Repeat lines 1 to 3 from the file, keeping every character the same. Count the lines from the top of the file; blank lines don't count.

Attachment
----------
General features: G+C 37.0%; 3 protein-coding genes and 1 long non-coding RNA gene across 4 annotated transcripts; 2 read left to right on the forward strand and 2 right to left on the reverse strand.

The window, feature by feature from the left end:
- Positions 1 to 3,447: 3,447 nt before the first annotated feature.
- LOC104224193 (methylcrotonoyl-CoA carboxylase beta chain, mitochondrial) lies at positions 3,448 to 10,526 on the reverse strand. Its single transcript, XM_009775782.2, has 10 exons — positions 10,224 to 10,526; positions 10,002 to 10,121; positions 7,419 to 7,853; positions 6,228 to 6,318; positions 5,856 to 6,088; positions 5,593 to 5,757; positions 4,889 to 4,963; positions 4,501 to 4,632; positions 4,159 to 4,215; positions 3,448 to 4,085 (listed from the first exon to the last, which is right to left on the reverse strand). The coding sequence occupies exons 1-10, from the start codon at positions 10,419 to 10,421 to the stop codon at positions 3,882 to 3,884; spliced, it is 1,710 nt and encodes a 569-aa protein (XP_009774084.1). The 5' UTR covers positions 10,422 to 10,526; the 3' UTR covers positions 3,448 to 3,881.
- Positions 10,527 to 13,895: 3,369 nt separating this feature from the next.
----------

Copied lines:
General features: G+C 37.0%; 3 protein-coding genes and 1 long non-coding RNA gene across 4 annotated transcripts; 2 read left to right on the forward strand and 2 right to left on the reverse strand.

The window, feature by feature from the left end:
- Positions 1 to 3,447: 3,447 nt before the first annotated feature.